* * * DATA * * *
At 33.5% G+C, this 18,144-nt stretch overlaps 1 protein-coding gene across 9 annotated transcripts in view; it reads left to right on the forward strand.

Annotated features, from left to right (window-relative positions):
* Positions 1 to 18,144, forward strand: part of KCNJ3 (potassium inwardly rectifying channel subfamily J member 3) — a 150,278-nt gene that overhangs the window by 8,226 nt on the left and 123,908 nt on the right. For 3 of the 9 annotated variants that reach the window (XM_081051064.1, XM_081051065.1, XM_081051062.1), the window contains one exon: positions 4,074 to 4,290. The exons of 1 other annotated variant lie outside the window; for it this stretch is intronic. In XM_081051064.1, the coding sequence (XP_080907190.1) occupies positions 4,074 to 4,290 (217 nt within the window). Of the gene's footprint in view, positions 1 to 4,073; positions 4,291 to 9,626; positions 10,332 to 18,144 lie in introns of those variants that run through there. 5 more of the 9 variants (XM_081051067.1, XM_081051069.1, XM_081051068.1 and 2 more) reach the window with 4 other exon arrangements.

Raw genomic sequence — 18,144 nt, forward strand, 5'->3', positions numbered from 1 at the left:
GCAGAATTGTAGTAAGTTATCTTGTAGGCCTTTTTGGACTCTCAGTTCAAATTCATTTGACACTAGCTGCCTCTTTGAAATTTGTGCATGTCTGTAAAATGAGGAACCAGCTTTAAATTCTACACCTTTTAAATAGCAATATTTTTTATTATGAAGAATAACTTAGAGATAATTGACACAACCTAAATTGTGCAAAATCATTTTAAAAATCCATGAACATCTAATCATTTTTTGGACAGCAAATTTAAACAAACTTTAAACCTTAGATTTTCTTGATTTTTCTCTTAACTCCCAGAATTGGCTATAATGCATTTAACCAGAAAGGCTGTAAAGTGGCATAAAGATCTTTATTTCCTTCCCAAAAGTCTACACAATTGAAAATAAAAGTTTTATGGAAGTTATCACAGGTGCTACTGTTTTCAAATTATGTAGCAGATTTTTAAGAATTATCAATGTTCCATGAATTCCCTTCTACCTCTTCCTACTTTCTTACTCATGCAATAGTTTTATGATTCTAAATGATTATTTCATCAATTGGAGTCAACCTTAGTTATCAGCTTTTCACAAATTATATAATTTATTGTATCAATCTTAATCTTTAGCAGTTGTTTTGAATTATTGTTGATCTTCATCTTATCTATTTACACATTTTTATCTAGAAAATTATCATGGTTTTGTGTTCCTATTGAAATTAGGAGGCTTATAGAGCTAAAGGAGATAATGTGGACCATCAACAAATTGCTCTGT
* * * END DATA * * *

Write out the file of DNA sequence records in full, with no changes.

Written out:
At 33.5% G+C, this 18,144-nt stretch overlaps 1 protein-coding gene across 9 annotated transcripts in view; it reads left to right on the forward strand.

Annotated features, from left to right (window-relative positions):
* Positions 1 to 18,144, forward strand: part of KCNJ3 (potassium inwardly rectifying channel subfamily J member 3) — a 150,278-nt gene that overhangs the window by 8,226 nt on the left and 123,908 nt on the right. For 3 of the 9 annotated variants that reach the window (XM_081051064.1, XM_081051065.1, XM_081051062.1), the window contains one exon: positions 4,074 to 4,290. The exons of 1 other annotated variant lie outside the window; for it this stretch is intronic. In XM_081051064.1, the coding sequence (XP_080907190.1) occupies positions 4,074 to 4,290 (217 nt within the window). Of the gene's footprint in view, positions 1 to 4,073; positions 4,291 to 9,626; positions 10,332 to 18,144 lie in introns of those variants that run through there. 5 more of the 9 variants (XM_081051067.1, XM_081051069.1, XM_081051068.1 and 2 more) reach the window with 4 other exon arrangements.

Raw genomic sequence — 18,144 nt, forward strand, 5'->3', positions numbered from 1 at the left:
GCAGAATTGTAGTAAGTTATCTTGTAGGCCTTTTTGGACTCTCAGTTCAAATTCATTTGACACTAGCTGCCTCTTTGAAATTTGTGCATGTCTGTAAAATGAGGAACCAGCTTTAAATTCTACACCTTTTAAATAGCAATATTTTTTATTATGAAGAATAACTTAGAGATAATTGACACAACCTAAATTGTGCAAAATCATTTTAAAAATCCATGAACATCTAATCATTTTTTGGACAGCAAATTTAAACAAACTTTAAACCTTAGATTTTCTTGATTTTTCTCTTAACTCCCAGAATTGGCTATAATGCATTTAACCAGAAAGGCTGTAAAGTGGCATAAAGATCTTTATTTCCTTCCCAAAAGTCTACACAATTGAAAATAAAAGTTTTATGGAAGTTATCACAGGTGCTACTGTTTTCAAATTATGTAGCAGATTTTTAAGAATTATCAATGTTCCATGAATTCCCTTCTACCTCTTCCTACTTTCTTACTCATGCAATAGTTTTATGATTCTAAATGATTATTTCATCAATTGGAGTCAACCTTAGTTATCAGCTTTTCACAAATTATATAATTTATTGTATCAATCTTAATCTTTAGCAGTTGTTTTGAATTATTGTTGATCTTCATCTTATCTATTTACACATTTTTATCTAGAAAATTATCATGGTTTTGTGTTCCTATTGAAATTAGGAGGCTTATAGAGCTAAAGGAGATAATGTGGACCATCAACAAATTGCTCTGT